Steamboat Springs event Jan. 31 explores racism’s link to health inequity
If you go:
What: Health Equity Learning Series presentation
When: 6 to 9 p.m. Tuesday, Jan. 31
Where: Bud Werner Memorial Library, 1289 Lincoln Ave.
Steamboat Springs — Researcher Dr. Rachel Hardeman believes structural racism is directly linked to many health inequities among different races and groups of people in the United States.
She thinks an example of this has taken place in Flint, Michigan, a city with a population that is nearly 60 percent African-American and spent the past two years facing a significant water quality crisis.
“It’s a casebook study of how structural racism has impacted health,” Hardeman said during a talk in Denver in November, part of a Healthy Equity Learning Series sponsored by The Colorado Trust.
Hardeman pointed out a March 2016 report from an independent panel studying the crisis that concluded, “Flint residents, who are majority black or African-American and among the most impoverished of any metropolitan area in the United States, did not enjoy the same degree of protection from environmental and health hazards as that provided to other communities.”
The health effects the community now faces are a result of the water crisis, but also reflect a historical trend of environmental racism, said Hardeman, an assistant professor in the Division of Health Policy and Management at the University of Minnesota.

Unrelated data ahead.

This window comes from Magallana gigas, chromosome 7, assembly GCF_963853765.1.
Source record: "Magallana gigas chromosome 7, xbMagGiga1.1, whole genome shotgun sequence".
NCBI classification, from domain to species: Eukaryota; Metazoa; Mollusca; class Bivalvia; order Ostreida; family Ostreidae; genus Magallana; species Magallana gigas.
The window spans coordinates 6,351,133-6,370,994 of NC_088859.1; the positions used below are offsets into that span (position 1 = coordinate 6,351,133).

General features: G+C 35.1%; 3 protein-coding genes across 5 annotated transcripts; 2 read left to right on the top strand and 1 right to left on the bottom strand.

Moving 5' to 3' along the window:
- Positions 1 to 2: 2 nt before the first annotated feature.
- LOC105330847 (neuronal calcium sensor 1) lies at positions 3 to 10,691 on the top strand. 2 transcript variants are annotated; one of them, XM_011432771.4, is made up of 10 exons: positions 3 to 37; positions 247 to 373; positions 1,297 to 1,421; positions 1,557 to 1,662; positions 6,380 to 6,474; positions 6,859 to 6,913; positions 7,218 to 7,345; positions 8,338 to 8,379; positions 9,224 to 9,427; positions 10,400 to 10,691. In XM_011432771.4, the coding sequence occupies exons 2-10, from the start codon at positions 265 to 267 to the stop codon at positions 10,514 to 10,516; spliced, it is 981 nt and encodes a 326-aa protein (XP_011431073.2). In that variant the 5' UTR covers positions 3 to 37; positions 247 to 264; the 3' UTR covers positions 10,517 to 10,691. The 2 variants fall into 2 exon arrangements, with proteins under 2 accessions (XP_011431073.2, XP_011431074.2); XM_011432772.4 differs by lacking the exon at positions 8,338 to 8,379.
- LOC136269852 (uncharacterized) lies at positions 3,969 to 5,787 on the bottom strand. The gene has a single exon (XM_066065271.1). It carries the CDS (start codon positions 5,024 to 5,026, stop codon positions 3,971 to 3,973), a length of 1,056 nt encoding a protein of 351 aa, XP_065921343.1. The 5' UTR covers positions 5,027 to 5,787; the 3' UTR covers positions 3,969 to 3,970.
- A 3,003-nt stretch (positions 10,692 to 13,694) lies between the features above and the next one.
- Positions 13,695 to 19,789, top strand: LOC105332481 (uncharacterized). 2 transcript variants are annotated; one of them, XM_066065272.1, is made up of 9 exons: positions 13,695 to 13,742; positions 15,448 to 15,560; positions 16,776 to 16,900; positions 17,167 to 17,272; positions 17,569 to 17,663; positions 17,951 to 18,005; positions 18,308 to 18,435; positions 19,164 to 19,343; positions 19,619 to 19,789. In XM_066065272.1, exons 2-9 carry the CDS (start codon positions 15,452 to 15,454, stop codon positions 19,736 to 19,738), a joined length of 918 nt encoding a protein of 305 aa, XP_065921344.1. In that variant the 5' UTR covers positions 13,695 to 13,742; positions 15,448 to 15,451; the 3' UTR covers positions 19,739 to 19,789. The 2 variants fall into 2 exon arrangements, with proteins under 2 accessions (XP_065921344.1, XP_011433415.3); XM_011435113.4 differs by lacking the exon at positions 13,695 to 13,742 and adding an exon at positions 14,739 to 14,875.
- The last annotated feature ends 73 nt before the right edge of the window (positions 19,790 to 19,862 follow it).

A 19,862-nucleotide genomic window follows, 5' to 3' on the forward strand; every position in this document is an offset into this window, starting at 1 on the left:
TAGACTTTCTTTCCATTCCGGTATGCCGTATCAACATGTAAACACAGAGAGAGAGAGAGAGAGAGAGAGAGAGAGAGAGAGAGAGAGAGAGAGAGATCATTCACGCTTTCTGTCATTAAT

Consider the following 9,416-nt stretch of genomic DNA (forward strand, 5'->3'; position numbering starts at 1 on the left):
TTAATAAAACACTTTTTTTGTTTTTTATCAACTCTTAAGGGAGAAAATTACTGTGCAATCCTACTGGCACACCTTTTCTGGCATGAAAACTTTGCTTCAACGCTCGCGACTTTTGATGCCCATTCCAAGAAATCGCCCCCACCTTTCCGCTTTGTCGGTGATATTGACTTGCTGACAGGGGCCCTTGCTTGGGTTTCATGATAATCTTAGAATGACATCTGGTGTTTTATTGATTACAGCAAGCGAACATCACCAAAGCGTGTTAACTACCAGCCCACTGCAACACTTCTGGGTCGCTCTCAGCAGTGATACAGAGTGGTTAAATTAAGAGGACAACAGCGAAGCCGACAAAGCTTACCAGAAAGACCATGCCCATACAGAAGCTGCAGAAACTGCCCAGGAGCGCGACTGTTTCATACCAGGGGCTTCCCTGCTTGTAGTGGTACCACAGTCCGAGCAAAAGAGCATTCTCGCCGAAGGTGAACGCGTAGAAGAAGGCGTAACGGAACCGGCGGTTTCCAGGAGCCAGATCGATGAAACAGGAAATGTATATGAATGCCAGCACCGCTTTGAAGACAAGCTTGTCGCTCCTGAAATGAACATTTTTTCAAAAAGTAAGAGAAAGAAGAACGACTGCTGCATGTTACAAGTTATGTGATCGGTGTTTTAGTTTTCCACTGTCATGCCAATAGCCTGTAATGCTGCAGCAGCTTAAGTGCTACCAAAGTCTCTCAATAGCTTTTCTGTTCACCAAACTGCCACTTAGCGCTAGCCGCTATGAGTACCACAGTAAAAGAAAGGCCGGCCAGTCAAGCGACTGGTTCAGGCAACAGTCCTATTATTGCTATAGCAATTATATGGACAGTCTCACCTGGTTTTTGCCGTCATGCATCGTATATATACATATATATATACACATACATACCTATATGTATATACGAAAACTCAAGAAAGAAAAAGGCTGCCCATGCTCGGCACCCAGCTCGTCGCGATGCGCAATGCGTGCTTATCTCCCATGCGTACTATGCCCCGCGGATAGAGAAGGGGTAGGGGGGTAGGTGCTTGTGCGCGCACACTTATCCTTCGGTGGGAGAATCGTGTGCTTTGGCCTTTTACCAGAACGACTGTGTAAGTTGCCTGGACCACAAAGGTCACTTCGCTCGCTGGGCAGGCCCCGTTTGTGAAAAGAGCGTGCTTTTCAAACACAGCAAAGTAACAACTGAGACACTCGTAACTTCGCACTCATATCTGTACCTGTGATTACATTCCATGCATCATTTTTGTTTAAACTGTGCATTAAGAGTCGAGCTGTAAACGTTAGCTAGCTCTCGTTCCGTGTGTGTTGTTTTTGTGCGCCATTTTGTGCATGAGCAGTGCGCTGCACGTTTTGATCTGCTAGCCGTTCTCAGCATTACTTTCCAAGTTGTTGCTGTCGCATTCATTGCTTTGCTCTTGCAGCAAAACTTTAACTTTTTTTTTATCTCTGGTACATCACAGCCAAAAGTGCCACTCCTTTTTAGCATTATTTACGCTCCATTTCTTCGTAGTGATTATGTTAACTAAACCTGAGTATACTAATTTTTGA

A recording of Hardeman’s November presentation will screen at 6 p.m. Tuesday, Jan. 31 at Bud Werner Memorial Library as part of the local Health Equity Learning Series, sponsored by Northwest Colorado Health.
The screened presentation will be followed by a discussion about racism and health inequities by Transformative Alliances LLC, a Denver-based anti-oppression consulting group.
Hardeman said she believes health professionals need to be more aware of the country’s history of racism and how it has led to health inequities, which are a result of avoidable policies and practices that create barriers to opportunity.
Another example Hardeman mentions in her talk is that of food accessibility.
“When was the last time you saw a Whole Foods building a store in a low-income or black or other marginalized community?” Hardeman asked. “This contributes to neighborhood and food environments that have very little access to healthy and fresh foods … and there’s a strong link between that and higher risks of obesity, cardiovascular disease and diabetes.”
Hardeman said she’s hopeful discussions about structural racism and health inequities will become more common and that medical providers can better understand racism and the role it plays in health issues.
At the Jan. 31 event, a light dinner will be provided, and childcare and Spanish interpretation will be available.
Learn more at northwestcoloradohealth.org/events, and RSVP by calling 970-871-7323.
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